Last week, a reader brought up an interesting point with respect to investment decisions:
"I disagree with the idea that an investment that has a non-trivial probability of a large loss is necessarily a bad one. I would claim that the key metric is the investment's Expected Value (EV)."
Intuitively, this makes sense. But I would argue that EV should not be the metric by which investors make their decisions.
The most obvious reason expected value should not be used to make investment decisions is that a few poor results (i.e. low probability, but high loss-entailing) could cripple a portfolio. But the reader understands this point, stating: "I agree that it's a mistake to have a *concentrated* position (e.g., 10% of the portfolio) in a stock like this one, but if the EV is high, then having a basket of, say, 1% positions like this may make a lot of sense."
The problem with this approach does not just have to do with diversification, however. The problem is that it's impossible to accurately determine EV. One of the recurring themes of value investing is that the future is impossible to predict consistently. As such, trying to come up with accurate expected values is riddled with traps.
One smart person's EV for a company will differ greatly from another smart person's (...as long as they are thinking independently. If they are not, the groupthink-like EV they come up with together is likely to be even more useless.) Furthermore, even the same person's estimation of EV is likely to change with his moods and the times. For example, the same investor would likely have had very different opinions of a company's expected earnings had he been deliberating during 2005-2007 as compared to 2008-2009. As such, even in a diversified portfolio, you may be doing no better than throwing darts at a board if you're investing based on the assumption that you can determine an expected value.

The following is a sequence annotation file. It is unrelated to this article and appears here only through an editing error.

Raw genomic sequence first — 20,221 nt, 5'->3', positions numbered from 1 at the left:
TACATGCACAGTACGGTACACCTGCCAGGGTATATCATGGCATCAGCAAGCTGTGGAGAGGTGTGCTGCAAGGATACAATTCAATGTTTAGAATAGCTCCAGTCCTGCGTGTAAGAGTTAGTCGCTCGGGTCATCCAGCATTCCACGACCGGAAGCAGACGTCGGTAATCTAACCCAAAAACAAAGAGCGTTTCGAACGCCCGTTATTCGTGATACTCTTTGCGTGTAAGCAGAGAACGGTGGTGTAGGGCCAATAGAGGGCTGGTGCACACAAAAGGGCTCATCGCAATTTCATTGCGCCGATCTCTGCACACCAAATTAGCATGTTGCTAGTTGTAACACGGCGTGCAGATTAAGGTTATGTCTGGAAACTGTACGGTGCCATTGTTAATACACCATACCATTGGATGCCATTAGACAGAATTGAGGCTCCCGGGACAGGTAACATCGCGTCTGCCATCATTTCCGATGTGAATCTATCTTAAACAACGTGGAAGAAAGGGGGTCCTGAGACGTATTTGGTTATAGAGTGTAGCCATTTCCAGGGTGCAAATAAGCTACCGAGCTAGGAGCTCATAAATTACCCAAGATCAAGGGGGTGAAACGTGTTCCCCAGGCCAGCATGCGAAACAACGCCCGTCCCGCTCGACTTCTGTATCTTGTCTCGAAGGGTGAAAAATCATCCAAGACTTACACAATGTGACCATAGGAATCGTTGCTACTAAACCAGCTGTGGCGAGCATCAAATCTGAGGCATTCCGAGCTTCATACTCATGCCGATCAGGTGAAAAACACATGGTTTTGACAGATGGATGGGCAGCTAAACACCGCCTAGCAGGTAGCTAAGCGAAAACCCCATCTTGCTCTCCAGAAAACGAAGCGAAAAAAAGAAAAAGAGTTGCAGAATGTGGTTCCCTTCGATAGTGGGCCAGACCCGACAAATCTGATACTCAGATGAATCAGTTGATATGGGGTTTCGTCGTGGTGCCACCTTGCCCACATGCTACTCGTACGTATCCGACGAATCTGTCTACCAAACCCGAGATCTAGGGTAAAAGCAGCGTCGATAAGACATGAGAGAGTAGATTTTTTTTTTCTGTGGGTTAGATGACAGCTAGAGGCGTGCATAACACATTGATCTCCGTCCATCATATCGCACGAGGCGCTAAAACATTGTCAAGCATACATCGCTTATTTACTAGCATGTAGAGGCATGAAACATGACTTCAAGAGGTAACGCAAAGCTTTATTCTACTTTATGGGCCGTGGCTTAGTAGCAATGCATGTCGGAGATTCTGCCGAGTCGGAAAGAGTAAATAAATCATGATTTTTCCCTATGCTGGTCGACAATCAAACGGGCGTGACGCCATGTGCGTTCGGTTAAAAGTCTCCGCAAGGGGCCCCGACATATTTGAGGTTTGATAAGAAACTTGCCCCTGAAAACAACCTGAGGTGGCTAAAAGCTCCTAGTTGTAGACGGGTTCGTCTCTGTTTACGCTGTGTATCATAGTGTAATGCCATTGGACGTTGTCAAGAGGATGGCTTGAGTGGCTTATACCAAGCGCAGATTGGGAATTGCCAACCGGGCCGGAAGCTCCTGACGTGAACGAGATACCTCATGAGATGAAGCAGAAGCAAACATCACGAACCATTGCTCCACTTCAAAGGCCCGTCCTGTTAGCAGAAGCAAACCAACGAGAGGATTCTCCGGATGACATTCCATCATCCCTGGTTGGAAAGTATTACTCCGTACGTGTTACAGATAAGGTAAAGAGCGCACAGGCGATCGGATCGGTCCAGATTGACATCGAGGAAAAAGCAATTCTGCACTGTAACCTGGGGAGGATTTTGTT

This is especially true if a company does not have a stable operating history. A company with no revenue and no earnings, for example, that has pinned all its hopes on a new wonder drug that requires a ton of cash burn has such a high range of possible outcomes that it is impossible to come with a credible EV with any degree of accuracy.
Warren Buffett's first rule of investing is: Don't lose money. This is in direct contradiction to "invest for expected value", because a high expected value can still be derived from a set of scenarios with a high frequency of losses. Expected values are too tough to figure out accurately. Protecting the downside is far more profitable.